-- Published: Friday, 6 April 2018 | Print | Disqus
Just a few months ago, news impacting gold and other metals was very different from today as at that time we were dealing with the impact of tax reform, the US budget and a major increase in military spending talk of infrastructure spending.
We’re no longer dealing with:
· War with North Korea (NK), being a daily topic. In fact, plans are underway for a meeting between Kim Jun Un and President Trump in late spring. No missile tests have taken place in months due to the US leading other nations to place sanctions on NK. Last week NK’s leader traveled outside of North Korea for the first time since he took office to speak with the Chinese about trade and upcoming talks with the US.
· Inflation concerns and the Fed raising interest rates. Yields on the 10-Year Notes were close to getting over 3%, with many analysts saying the market was going to 3.5% this year and that bonds had entered a long-term bear market. Since then yields have slipped back to near 2.78%
· Infrastructure was going to be a hot topic going into US mid-term elections. I now hear nor read anything about this subject now.
· NAFTA talks were not going well and it looked like there was no point in negotiations going on. Today, President Trump is pushing for an agreement in principal to be announced at the April Summit of the America’s Conference, to be held on April 13th.
Current Topics now impacting metals
· Earning season starts next week. This is where US corporations report their 1st Quarter Earnings and where we might see the first impact of repatriation of capital on books of corporations. Expectations are for earning to provide support to stock indices which have fallen hard recently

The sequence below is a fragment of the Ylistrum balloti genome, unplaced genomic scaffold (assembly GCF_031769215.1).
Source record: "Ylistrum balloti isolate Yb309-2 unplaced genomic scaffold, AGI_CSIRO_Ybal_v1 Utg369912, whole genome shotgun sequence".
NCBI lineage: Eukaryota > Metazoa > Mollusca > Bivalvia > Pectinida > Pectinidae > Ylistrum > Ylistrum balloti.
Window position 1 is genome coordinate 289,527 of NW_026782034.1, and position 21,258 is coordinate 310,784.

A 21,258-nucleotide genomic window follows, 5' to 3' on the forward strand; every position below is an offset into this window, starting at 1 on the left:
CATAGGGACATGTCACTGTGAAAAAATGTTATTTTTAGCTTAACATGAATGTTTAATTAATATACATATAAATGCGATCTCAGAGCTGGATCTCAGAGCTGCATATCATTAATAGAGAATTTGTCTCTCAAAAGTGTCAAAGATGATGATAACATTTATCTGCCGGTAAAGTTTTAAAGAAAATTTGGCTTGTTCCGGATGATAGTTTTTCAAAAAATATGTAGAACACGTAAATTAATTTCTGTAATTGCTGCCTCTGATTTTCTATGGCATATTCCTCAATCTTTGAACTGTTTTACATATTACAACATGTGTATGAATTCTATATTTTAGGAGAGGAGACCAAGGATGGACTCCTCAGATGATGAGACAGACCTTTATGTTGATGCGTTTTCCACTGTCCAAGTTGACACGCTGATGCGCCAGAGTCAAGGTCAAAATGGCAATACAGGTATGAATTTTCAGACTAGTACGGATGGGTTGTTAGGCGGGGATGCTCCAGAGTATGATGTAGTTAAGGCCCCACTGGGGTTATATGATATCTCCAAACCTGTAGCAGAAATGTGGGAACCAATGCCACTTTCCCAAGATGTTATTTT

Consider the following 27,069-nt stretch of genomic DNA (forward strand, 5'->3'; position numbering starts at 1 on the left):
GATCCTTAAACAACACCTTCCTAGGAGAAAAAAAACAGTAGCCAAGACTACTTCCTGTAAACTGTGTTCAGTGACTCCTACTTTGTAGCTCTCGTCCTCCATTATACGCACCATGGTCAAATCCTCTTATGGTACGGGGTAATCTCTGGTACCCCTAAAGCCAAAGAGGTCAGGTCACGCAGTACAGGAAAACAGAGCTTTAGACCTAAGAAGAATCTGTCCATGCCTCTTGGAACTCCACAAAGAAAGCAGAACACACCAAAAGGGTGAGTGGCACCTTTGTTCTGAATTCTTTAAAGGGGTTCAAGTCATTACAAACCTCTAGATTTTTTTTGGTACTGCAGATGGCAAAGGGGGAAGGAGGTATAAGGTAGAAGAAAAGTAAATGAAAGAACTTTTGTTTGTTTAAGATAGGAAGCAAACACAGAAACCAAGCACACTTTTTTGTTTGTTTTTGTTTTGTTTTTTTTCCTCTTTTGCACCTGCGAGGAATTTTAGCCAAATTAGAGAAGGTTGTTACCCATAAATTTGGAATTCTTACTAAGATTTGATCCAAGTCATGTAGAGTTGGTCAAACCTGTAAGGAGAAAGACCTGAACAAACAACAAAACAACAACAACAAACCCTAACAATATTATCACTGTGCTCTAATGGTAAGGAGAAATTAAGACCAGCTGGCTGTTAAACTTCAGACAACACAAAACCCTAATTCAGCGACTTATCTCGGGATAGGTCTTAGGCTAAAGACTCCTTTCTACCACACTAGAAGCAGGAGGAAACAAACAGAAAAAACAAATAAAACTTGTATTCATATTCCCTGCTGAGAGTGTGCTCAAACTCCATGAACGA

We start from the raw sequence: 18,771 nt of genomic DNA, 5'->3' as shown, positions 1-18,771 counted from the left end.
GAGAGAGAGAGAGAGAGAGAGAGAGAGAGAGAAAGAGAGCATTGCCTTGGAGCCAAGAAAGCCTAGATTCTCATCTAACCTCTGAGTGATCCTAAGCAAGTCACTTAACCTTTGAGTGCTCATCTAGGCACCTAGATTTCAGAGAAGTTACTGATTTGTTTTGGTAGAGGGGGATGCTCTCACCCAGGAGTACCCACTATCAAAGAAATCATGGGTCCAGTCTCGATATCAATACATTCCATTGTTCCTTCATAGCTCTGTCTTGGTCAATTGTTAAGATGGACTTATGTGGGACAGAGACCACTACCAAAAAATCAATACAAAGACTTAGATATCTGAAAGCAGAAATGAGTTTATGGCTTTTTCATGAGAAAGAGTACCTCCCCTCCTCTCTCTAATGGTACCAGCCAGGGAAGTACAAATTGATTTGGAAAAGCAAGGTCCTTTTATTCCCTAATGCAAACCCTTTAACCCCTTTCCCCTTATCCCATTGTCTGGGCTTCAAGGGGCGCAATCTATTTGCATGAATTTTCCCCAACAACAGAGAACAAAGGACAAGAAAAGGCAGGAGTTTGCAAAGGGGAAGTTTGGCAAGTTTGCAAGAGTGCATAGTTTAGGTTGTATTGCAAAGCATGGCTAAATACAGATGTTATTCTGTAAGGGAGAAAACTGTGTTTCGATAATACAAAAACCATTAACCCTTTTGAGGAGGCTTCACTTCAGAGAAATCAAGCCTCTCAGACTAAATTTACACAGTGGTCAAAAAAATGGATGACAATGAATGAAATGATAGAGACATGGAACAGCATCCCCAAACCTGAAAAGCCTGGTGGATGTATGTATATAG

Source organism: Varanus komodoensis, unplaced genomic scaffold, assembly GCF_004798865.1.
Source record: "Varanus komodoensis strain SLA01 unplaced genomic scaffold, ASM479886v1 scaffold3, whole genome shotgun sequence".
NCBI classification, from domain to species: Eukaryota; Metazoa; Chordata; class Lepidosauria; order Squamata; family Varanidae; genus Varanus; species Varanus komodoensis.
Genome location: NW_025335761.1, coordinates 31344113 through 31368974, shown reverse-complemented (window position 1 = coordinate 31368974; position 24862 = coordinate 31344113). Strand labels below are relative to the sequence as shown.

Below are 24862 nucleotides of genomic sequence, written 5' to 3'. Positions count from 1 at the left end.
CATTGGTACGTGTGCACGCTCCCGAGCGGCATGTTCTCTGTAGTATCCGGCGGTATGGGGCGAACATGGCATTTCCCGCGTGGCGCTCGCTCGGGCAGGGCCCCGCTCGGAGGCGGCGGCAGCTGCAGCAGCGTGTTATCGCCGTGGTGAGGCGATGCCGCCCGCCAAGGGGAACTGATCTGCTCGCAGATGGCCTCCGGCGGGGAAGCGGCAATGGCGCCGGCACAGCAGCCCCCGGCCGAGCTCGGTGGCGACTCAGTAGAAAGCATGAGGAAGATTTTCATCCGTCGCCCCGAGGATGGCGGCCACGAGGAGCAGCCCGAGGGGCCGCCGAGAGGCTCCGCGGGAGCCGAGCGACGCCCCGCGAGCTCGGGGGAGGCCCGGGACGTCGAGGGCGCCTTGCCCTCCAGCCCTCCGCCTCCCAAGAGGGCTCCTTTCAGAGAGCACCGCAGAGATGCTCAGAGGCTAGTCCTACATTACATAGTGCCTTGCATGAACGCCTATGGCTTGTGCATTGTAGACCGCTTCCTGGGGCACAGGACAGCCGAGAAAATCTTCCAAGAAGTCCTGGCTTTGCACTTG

· The Fed continues to be very quiet concerning the impact of trade wars, but has stuck and continues to stick with its dot plot, whereby two more rate hikes are still on the table for this year. As for Fed comments on a trade war with China or other countries President Trump is negotiating with, the Fed simply says in “Fed Speak” that a trade war is not a good thing and if one occurs, they will have to see its impact. I haven’t seen them willing to say much more as their job is to react to it, not get in front of it.
· President Trump continues to shuffle his cabinet, adding to it those with more “hawkish” attitudes towards international trade and foreign relations and Iran.
· As for Iran, unless our treaty partners get some changes to the treaty, I see little to dissuade the President and his hawkish cabinet from sticking with the treaty.
· Inflation readings both in the US and other western economies are NOT picking up to the point where they’re headline news.
· The European Central Bank is regularly in the news concerning what the bank will do as the current QE program runs down.
· The Bank of Japan is in the news in terms of early discussions concerning when their easy money policy will come to an end.
Below I will present a series of charts below that offer up ideas on gold’s next move.
Seasonal Charts…Bull, Bear and Neutral Year Patterns
The above chart shows in color Bull, Bear and Neutral years patterns. We’re at a time frame where gold often tips its hand as to what the move is going to be.
Daily Seasonal Price Chart
The above chart shows that that prices from now into June often flounder. I put a hand with a line over April 5th, the current date to show what has occurred on a historical basis.
We’re at a point in time where prices often rally but they aren’t doing so right now.